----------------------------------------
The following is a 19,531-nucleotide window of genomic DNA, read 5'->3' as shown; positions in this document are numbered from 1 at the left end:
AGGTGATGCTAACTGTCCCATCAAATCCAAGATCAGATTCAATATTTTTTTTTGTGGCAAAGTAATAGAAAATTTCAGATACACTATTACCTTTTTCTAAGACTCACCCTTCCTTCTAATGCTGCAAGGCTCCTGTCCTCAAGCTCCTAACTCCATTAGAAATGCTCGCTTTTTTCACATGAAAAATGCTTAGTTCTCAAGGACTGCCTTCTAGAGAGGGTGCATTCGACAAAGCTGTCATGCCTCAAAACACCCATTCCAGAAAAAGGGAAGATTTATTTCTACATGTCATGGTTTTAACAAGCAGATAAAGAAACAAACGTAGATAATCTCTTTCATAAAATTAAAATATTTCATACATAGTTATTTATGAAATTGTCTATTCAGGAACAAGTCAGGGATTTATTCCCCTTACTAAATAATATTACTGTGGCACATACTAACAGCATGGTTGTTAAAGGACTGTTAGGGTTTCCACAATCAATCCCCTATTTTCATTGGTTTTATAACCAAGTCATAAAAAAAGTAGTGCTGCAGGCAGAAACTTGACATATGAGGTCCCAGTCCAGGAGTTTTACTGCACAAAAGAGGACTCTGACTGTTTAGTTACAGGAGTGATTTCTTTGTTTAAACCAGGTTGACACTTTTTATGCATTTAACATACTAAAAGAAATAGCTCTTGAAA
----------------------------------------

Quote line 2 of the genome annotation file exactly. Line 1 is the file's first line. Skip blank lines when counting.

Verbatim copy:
AGGTGATGCTAACTGTCCCATCAAATCCAAGATCAGATTCAATATTTTTTTTTGTGGCAAAGTAATAGAAAATTTCAGATACACTATTACCTTTTTCTAAGACTCACCCTTCCTTCTAATGCTGCAAGGCTCCTGTCCTCAAGCTCCTAACTCCATTAGAAATGCTCGCTTTTTTCACATGAAAAATGCTTAGTTCTCAAGGACTGCCTTCTAGAGAGGGTGCATTCGACAAAGCTGTCATGCCTCAAAACACCCATTCCAGAAAAAGGGAAGATTTATTTCTACATGTCATGGTTTTAACAAGCAGATAAAGAAACAAACGTAGATAATCTCTTTCATAAAATTAAAATATTTCATACATAGTTATTTATGAAATTGTCTATTCAGGAACAAGTCAGGGATTTATTCCCCTTACTAAATAATATTACTGTGGCACATACTAACAGCATGGTTGTTAAAGGACTGTTAGGGTTTCCACAATCAATCCCCTATTTTCATTGGTTTTATAACCAAGTCATAAAAAAAGTAGTGCTGCAGGCAGAAACTTGACATATGAGGTCCCAGTCCAGGAGTTTTACTGCACAAAAGAGGACTCTGACTGTTTAGTTACAGGAGTGATTTCTTTGTTTAAACCAGGTTGACACTTTTTATGCATTTAACATACTAAAAGAAATAGCTCTTGAAA